There’s no denying Lee “Scratch” Perry’s status as a reggae icon. He is the producer behind much of the seminal Jamaican music of the 1960s and ‘70s. He is one of a handful of producers who basically invented dub reggae, in turn influencing scores of subsequent genres and subgenres, hip hop among them.
But for the past few decades, Perry’s work has been defined more by a series of high-profile collaborators than by the Upsetter himself. The last several years alone have seen him work with Bill Laswell and the Orb. Consider it one big, long victory lap for a man who had been through some tough times while he changed the course of music.
Back on the Controls, in light of Perry’s post-‘70s output, is based on a novel premise. It’s not a new premise, however. Rather, it’s another example of a well-respected, hugely influential legend trying to get back to what they are most revered for. Or, rather, a well-intentioned producer trying to get them back. Johnny Cash’s Rick Rubin productions are the ultimate example, but the strategy has worked for everyone from Neil Diamond to Al Green.
So, enter English producer Daniel Boyle, otherwise known as Rolling Lion. He brings Perry to his studio, which features vintage analog recording equipment and dub effects. He puts Perry, quite literally, back on the controls. In classic reggae style, each song is presented in both vocal and dub versions, for a total of two dozen tracks. The aim is to recapture the deep, spooky, far-out dub sound Perry perfected at his Black Ark studio in the ‘70s. It’s not an ignoble goal, for sure. Too much of Perry’s post-‘70s music has been dominated by electronics and slick digital effects, part of the reason why Perry has so often become lost on his own albums. Despite Boyle’s best efforts, though, Back on the Controls only provides further evidence that the Black Ark is a ship that has long since sailed.
Musically, a lot about Back on the Controls sounds right. The tumbling percussion, lumbering, bass-heavy rhythms, and zing-zanging reverb definitely recall the Upsetter’s heyday. But “recall” is the operative word here. It all sounds too crisp, a bit too clean, to be truly authentic. Overall, the musicianship is good, but Hughie Izachaar’s guitar playing too often comes across as second-rate David Gilmour, and, no, that doesn’t fit with reggae any better than one would imagine.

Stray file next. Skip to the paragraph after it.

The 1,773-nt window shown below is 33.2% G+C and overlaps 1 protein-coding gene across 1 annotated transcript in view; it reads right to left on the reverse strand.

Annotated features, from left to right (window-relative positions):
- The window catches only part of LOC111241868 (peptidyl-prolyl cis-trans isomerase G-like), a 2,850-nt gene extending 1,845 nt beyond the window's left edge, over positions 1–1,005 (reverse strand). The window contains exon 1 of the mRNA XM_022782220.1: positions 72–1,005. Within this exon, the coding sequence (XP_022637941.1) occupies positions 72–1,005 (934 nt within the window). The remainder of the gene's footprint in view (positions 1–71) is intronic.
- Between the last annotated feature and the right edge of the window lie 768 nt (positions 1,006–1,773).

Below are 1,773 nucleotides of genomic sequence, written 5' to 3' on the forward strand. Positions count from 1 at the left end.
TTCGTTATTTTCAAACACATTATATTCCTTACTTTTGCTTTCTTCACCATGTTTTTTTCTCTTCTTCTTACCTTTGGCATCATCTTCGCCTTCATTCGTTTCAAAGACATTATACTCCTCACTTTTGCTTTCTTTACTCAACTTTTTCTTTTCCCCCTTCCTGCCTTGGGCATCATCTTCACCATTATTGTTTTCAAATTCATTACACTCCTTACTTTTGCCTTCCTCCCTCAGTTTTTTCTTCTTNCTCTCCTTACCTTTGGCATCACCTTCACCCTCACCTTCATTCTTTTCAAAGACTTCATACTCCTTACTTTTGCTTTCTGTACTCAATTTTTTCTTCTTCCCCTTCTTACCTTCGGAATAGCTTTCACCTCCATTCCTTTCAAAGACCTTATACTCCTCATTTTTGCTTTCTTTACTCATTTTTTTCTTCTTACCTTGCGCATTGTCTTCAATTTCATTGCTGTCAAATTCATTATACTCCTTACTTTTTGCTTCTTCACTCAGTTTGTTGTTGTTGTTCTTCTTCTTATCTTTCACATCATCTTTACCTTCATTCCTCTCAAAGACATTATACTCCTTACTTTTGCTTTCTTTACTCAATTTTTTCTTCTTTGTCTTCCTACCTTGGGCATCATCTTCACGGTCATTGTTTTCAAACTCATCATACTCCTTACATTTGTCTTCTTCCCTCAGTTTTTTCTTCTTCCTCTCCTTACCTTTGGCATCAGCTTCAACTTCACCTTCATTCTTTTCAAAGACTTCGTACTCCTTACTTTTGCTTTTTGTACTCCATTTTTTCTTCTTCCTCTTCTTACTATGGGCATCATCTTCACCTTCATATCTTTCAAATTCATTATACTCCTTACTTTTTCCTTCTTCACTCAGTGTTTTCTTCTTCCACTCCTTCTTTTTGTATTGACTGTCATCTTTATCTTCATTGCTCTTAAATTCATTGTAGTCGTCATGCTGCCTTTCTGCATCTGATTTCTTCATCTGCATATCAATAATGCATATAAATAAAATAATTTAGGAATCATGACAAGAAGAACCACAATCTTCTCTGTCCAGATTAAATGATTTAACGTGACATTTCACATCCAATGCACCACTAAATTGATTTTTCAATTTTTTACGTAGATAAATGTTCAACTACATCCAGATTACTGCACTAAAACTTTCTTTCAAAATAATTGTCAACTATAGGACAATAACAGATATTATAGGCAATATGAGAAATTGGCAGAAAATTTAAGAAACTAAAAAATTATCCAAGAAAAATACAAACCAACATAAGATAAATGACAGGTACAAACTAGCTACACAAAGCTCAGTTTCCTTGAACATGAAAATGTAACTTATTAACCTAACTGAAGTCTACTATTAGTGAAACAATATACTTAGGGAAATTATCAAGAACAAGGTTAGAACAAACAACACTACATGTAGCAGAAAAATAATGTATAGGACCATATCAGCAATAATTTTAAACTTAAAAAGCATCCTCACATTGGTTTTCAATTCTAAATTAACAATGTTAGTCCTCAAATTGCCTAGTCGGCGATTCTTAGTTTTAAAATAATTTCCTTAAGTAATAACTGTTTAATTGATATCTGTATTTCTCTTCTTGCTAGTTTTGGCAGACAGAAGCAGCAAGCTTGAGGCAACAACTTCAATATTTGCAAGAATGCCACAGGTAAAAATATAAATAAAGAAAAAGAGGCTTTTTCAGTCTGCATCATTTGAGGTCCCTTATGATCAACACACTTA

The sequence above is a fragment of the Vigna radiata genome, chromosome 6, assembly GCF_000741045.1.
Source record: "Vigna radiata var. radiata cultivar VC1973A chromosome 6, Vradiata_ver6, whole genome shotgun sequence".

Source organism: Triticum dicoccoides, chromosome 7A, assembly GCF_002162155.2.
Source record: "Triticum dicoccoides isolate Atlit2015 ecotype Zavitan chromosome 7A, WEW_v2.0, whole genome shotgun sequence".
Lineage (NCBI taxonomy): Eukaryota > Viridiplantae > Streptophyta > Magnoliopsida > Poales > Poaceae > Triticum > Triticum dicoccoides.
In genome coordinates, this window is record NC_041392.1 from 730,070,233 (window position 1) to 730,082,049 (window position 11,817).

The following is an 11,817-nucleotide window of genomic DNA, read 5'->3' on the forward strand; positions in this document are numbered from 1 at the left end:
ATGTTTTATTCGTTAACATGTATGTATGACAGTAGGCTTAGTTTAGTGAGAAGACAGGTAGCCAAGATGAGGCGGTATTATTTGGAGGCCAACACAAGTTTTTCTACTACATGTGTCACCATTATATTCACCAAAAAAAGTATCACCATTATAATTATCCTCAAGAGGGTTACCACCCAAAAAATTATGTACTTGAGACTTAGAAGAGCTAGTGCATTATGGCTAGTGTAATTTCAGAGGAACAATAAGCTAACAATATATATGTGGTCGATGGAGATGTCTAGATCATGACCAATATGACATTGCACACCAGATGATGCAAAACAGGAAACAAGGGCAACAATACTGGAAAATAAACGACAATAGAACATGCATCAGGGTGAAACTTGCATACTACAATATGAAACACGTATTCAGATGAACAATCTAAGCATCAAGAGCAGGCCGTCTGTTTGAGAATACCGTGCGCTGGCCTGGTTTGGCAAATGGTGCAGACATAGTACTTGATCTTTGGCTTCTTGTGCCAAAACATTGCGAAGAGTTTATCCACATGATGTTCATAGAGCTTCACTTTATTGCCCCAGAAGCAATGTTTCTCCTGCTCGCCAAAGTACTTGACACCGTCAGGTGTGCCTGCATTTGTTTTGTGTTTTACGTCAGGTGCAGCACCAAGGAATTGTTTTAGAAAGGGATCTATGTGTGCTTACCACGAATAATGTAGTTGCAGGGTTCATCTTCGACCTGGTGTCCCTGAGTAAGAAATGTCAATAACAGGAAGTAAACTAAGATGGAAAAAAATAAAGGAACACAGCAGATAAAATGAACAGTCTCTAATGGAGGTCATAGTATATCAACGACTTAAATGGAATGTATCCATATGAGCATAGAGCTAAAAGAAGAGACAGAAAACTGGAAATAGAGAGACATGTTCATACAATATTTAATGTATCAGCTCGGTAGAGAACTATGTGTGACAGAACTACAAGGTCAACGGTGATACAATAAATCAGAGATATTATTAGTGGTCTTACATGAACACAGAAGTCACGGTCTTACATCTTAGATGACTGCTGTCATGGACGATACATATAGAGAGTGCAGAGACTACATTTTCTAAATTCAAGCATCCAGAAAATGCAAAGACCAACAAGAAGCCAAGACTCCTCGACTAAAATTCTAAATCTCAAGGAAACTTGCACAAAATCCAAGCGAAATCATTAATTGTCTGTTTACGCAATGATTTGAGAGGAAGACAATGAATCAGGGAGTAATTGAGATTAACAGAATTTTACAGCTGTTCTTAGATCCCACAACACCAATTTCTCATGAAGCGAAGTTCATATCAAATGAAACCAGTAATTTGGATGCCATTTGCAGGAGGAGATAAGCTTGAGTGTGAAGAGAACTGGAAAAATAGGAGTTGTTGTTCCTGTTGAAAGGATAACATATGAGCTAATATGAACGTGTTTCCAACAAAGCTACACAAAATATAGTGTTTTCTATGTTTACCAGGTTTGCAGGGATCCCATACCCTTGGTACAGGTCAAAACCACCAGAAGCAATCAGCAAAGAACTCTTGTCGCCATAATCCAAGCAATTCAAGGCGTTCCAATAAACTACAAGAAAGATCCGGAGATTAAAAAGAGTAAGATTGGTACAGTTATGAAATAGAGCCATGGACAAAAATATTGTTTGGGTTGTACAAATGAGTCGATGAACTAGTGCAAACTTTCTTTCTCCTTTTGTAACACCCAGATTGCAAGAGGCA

As if trying too hard to state their point, Boyle and Perry seem to have gotten carried away with the dub effects. The tracks are saturated with them, sometimes to the breaking point, at the expense of subtlety and nuance. Also, since the vocal tracks go heavy on dub effects, too, the entire enterprise suffers from redundancy. It’s just too much.
And then there is the matter of Lee Perry the vocalist. His verbal presence on record has long been an eccentric one. It’s disappointing if not surprising that the change in production style has not effected a similar sharpening of Perry’s lyrics. Once again, the Upsetter is rambling on about anything, everything, and nothing all at once. He reminds you what his name is. He rails against Satan. He espouses Rastafarianism and proclaims his own divinity, too. Oh, and he likes to ride on his Honda.
Perry’s stream-of-consciousness non-sequiturs are not as endearing as they once were. At one point he actually says, “I believe I can fly.” In a more troubling move, he condemns the papacy with “Go down Pope / You’re gonna hang by your rope.” One can only hope the image is metaphorical. Perry is now 78 years old, and his voice is gruffer than ever. Think of your crazy uncle impersonating Tigger from Winnie the Pooh.
A few tracks do rise above the general air of disappointment. “Rastafari on Wall Street” and “Repent” feature solid rhythms and familiar, hearty female backing vocals that somehow render things a bit humorous. The “Raw Mix” of “Land of Dub” lives to its billing. Here, smothered in reverb but not overwhelmed by it, Perry actually comes across more like a haunted shaman than a goofy jester. Perhaps to give themselves inspiration and perhaps in desperation, Boyle and Perry have tackled two of the most immortal Upsetter rhythms, “Words of My Mouth”, which he produced for the Gatherers, and “Blackboard Jungle”. They sound great, with the bass on “Blackboard Jungle” particularly earth-rattling.
But ultimately these rehashes undermine Back on the Controls’ entire premise of a fresh start. The album is serviceable, but in the end it is a reminder that if you really want a taste of the Black Ark sound, your time would be better spent with material Perry actually recorded and produced there.
// Sound Affects
"The man whose songs were recorded by Johnny Cash, Alan Jackson, Ricky Skaggs, David Allan Coe, The Highwaymen, and countless others succumbs to time’s cruel cue that the only token of permanence we have to offer are the effects of shared moments and memories.READ the article